Fact Sheet: Things to Know About ICE Family Detention

A factual guide to ICE family detention, and the steps we can take to end it in 2021.

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Since 2014, Immigration and Customs Enforcement (ICE) has maintained three family immigration prisons for adults and children: two in Texas, and one in Pennsylvania. RAICES offers free legal services to families at the “Karnes County Family Residential Center” (“Karnes family prison” or “Karnes”) in Karnes City, Texas.

Karnes is operated by private prison company, GEO Group. It has capacity for about 850 individuals. Currently, RAICES believes fewer than 100 individuals are detained at Karnes.

An advisory committee convened by the Department of Homeland Security (DHS) itself said in 2016 that detention is “neither appropriate nor necessary for families.

Family separation is inherent to family detention. Children over the age of 18 are detained in adult immigration prisons separate from their parents and minor siblings. Fathers are often imprisoned in separate facilities than mothers and minor children. When two-parent family units are detained in the same facility, fathers are incarcerated and isolated in cells separate from their partner and children. Family detention does not result in family unity.

Throughout our history the United States has chosen to end the institutional practice of mass family detention and separation, beginning with the abolition of slavery. During WWII at least 120,000 families of Japanese descent were imprisoned in 10 camps. The Indian Child Welfare Act was enacted to address the 25-35% of Native American children separated from their families in the 1970s. DHS detained migrant families at the Hutto family prison beginning in 2006 but ended the practice in 2009 due to litigation about the conditions of detention for children and families.

Karnes should be shut down and family detention must end

There is no “safe” way to detain a child. Any detention harms children, period.

  • The restriction of movement of a family unit inherently causes lasting emotional and physical harm, including changes to children’s brain structure and DNA. The inability to leave a traumatic situation like imprisonment can lead to PTSD.
  • Asylum-seeking families experience complex trauma in detention. They fled danger in their home countries and often faced harm on the journey to the United States. Even 1-10 days of detention can layer trauma.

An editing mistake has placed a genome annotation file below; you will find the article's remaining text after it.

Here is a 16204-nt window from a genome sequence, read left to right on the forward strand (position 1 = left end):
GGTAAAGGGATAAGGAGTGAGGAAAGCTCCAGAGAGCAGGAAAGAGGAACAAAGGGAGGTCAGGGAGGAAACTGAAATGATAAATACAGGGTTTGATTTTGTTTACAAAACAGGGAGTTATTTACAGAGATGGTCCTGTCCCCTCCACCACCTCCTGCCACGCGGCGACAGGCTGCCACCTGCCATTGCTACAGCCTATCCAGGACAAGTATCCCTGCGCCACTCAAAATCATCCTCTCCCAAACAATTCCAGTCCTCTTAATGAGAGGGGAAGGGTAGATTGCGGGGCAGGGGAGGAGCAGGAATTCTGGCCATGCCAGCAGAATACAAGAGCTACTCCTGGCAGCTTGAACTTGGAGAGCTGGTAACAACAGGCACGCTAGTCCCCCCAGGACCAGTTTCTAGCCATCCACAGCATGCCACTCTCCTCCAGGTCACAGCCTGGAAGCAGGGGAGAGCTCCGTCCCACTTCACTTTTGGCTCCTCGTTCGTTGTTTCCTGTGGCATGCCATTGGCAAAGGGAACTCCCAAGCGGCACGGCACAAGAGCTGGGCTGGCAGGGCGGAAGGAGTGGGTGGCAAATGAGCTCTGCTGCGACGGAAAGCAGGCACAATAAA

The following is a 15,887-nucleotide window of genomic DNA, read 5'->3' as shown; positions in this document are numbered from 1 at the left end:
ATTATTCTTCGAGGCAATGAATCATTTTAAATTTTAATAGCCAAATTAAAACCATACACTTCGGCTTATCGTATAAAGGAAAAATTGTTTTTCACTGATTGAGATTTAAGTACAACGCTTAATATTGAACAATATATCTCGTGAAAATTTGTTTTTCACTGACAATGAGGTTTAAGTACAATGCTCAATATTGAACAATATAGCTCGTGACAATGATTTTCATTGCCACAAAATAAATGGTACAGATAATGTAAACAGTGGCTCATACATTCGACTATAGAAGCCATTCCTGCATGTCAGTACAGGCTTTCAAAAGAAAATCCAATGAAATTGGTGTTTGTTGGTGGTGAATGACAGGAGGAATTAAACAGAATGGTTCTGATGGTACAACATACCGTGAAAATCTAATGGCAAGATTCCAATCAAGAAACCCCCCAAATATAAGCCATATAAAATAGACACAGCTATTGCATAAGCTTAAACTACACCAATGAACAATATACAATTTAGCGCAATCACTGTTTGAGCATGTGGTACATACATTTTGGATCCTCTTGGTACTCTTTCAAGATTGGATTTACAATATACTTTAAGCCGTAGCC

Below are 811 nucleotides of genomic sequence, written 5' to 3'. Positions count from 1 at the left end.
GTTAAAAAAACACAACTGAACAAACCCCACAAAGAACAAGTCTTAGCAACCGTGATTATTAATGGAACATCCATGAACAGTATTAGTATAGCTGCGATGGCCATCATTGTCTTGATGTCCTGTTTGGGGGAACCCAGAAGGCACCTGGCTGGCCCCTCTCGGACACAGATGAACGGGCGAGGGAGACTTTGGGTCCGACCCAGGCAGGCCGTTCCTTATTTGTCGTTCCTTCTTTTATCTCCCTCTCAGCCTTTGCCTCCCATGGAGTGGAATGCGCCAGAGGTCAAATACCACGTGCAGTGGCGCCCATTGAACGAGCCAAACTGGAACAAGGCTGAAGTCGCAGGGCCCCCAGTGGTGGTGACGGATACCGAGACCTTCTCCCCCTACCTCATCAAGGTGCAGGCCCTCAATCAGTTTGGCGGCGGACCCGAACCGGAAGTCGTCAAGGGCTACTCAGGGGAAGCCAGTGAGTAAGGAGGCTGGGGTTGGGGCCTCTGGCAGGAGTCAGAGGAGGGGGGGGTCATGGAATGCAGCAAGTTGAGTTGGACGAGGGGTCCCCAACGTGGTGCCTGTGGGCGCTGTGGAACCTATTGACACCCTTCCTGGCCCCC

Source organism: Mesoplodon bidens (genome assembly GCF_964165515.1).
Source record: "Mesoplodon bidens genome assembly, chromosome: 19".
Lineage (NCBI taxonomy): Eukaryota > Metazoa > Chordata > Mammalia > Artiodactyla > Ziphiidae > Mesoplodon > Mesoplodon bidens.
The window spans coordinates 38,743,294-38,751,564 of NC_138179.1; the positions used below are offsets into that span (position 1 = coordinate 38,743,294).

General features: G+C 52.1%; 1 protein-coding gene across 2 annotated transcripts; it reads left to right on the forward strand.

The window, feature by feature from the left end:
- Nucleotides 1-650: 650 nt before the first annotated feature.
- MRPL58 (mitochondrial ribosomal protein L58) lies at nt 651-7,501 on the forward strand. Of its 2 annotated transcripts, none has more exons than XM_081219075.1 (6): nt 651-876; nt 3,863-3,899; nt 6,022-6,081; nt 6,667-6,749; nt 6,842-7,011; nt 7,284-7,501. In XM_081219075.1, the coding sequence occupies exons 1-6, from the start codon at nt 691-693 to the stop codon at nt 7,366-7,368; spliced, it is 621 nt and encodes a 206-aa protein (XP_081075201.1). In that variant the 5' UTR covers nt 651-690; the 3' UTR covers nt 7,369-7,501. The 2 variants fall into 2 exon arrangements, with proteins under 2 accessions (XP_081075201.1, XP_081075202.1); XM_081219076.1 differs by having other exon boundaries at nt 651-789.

• Detention of families damages parent/child attachment by removing parental autonomy. Children feel their parents’ powerlessness and stress in prison, which erodes the safety that children naturally find with their parents.

Detention is costly.

It costs taxpayers $480.00 per night to imprison a family of three. The average length of detention for families held at Karnes from October 2019-December 2020 was 43 days for a cost of $6,900 per person, or over $20,000 for a family of three. Lawsuits challenging the detention of children and their parents are an additional fiscal burden to taxpayers.

The purported rationales for family detention have been debunked.

  • Detention does not deter migration. Data from Customs and Border Protection (CBP) apprehensions indicate that annual apprehensions of family units have increased from approximately 70,000 in 2014 to over 470,000 in 2019. Families migrate because of persecution and because of economic and natural disasters. Root causes of migration must be addressed humanely.
  • Asylum seeking families are not flight risks. Especially with legal representation, migrant families appear at immigration court.

Continued detention of families poses a liability risk due to substandard medical care.

Numerous complaints have been filed with the DHS Office of Civil Rights and Civil Liberties outlining the dangerous medical conditions at the family immigration prisons. For example, at Karnes, there is not a regularly available pediatrician and there has never been an OB-GYN on staff.

How to End Family Detention in 2021:

  1. Issue families a Notice to Appear in immigration court when migrant families are encountered at the border or a port of entry in the interior of the United States.
  2. Allow migrant families who have family or community ties in the United States to live with these “sponsors” and pursue their immigration claims free from detention.
  3. Reallocate funding from detention and invest in community-based organizations and local governments to ensure migrant families’ basic necessities are met, in particular for those who do not have a support system or “sponsors” in the United States.
    1. Expand Refugee Resettlement services to provide the same support that refugees receive to migrant families whose asylum cases are pending.
    2. Offer grants to community-based organizations and local governments to provide migrant families with basic necessities such as housing support, medical care, mental health care, food, identification cards, among others.
    3. Replicate and fund existing models of effective community support operated by community-based organizations and municipalities. For example, organizations in locations including Austin, TX, Buffalo, NY, and Detroit, MI, and the City of Portland, ME provide migrant families with housing and other basic necessities.
  4. Reallocate funding from detention to invest in public-defender style counsel for migrant families . Numerous states and cities (such as the New York Immigrant Family Unity Project, Chicago’s Legal Protection Fund, and Houston’s Deportation Defense Fund, among others), as well as community-based organizations, have effective training and recruiting models.


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This post was originally published on RAICES.


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